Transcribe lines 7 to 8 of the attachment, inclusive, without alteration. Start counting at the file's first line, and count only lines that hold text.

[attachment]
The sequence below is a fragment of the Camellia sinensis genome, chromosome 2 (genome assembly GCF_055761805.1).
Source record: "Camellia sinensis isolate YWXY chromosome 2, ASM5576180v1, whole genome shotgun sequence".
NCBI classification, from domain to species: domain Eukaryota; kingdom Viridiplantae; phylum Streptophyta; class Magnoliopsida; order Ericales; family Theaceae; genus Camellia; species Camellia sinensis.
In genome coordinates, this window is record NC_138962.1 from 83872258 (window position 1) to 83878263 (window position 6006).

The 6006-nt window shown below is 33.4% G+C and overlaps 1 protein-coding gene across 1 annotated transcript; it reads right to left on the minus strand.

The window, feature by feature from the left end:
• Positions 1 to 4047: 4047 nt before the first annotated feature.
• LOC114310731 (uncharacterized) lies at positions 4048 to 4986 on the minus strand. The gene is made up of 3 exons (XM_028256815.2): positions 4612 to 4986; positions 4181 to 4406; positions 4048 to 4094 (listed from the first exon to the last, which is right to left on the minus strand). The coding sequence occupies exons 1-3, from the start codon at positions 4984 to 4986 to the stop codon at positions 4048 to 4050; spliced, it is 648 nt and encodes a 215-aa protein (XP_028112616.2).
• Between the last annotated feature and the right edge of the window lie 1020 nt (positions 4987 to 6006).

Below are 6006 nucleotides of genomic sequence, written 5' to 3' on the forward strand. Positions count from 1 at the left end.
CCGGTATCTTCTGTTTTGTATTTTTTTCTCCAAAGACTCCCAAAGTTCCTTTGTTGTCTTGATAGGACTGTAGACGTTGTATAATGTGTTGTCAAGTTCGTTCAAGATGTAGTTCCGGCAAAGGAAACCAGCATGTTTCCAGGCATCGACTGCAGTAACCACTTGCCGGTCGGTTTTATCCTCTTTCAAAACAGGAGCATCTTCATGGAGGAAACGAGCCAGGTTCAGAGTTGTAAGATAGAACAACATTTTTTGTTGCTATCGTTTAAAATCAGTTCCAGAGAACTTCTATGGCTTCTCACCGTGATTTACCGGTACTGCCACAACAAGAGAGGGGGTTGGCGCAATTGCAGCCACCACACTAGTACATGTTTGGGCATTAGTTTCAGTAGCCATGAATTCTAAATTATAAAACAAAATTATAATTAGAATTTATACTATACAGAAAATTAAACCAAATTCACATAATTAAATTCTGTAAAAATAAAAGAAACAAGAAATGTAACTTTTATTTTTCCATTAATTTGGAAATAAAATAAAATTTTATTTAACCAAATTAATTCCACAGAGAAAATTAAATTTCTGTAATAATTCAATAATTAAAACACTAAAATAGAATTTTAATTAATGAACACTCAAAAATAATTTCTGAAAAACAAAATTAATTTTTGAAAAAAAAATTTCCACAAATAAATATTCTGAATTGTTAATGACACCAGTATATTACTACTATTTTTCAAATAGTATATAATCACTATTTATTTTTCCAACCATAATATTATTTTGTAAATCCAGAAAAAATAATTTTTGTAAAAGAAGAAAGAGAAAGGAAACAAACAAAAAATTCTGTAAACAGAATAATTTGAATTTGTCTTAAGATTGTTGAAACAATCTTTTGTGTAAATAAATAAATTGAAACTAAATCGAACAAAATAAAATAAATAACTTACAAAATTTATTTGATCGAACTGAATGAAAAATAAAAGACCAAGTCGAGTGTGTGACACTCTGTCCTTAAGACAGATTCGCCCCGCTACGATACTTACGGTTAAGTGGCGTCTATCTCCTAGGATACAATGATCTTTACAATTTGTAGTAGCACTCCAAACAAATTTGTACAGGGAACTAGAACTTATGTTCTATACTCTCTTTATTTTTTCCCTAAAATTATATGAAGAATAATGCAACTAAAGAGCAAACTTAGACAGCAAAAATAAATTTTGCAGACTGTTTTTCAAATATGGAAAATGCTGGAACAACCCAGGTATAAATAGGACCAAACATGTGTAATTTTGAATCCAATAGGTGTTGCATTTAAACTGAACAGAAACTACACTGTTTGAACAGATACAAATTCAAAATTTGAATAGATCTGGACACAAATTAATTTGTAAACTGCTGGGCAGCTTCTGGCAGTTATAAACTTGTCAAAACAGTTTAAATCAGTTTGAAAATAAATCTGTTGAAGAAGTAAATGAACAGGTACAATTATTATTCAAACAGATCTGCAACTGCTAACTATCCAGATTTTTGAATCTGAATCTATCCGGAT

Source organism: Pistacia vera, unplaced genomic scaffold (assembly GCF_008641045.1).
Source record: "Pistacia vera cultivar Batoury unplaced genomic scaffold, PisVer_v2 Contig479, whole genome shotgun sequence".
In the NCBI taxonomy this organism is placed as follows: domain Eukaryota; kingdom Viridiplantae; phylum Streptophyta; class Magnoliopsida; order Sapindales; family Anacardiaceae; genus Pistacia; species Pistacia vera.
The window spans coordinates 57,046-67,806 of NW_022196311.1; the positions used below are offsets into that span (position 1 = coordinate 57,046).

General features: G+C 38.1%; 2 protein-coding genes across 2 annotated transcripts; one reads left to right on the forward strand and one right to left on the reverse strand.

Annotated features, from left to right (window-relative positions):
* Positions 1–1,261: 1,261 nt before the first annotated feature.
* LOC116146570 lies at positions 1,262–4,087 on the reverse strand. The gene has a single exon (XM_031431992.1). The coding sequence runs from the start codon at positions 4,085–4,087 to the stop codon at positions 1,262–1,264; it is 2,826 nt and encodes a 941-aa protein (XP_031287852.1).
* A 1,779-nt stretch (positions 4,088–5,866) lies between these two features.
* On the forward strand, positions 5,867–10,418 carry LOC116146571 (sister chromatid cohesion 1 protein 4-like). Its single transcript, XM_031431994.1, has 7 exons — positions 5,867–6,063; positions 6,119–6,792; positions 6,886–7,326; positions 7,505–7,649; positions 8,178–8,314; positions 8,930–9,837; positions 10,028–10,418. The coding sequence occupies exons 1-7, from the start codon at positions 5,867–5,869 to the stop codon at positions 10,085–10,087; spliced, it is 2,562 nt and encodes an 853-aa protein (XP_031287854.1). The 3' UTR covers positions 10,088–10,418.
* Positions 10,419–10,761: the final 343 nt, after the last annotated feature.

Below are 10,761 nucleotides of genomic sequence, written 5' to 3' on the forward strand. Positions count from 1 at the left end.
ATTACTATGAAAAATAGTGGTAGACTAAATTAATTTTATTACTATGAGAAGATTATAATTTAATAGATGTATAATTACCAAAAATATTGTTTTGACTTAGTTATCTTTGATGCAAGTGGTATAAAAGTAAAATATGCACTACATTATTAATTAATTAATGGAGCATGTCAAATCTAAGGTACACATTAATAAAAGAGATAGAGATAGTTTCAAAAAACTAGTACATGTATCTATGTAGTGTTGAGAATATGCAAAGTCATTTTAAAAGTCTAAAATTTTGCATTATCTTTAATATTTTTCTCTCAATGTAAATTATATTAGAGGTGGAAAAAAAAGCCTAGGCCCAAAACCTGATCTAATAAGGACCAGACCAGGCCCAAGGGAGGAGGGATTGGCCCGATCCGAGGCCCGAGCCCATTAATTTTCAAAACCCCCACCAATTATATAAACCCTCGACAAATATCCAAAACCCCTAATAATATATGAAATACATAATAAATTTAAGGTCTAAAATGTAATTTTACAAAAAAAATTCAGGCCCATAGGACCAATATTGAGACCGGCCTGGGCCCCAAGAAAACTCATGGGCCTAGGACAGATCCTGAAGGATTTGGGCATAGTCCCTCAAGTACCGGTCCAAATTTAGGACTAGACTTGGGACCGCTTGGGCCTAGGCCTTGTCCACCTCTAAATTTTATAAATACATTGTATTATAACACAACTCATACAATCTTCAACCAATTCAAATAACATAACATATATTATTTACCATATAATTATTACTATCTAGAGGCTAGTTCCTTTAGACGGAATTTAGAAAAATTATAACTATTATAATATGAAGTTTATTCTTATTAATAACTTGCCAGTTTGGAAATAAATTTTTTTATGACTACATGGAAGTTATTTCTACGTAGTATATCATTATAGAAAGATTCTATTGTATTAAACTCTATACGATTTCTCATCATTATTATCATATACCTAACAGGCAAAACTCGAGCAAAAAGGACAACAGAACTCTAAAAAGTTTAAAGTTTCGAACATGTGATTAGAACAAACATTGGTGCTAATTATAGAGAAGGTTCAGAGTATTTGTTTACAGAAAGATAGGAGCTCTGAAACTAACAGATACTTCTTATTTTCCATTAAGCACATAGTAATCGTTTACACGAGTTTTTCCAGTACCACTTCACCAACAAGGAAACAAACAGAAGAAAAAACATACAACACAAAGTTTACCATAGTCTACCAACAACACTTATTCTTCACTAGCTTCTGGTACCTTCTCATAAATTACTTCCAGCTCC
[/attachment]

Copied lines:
• Positions 1 to 4047: 4047 nt before the first annotated feature.
• LOC114310731 (uncharacterized) lies at positions 4048 to 4986 on the minus strand. The gene is made up of 3 exons (XM_028256815.2): positions 4612 to 4986; positions 4181 to 4406; positions 4048 to 4094 (listed from the first exon to the last, which is right to left on the minus strand). The coding sequence occupies exons 1-3, from the start codon at positions 4984 to 4986 to the stop codon at positions 4048 to 4050; spliced, it is 648 nt and encodes a 215-aa protein (XP_028112616.2).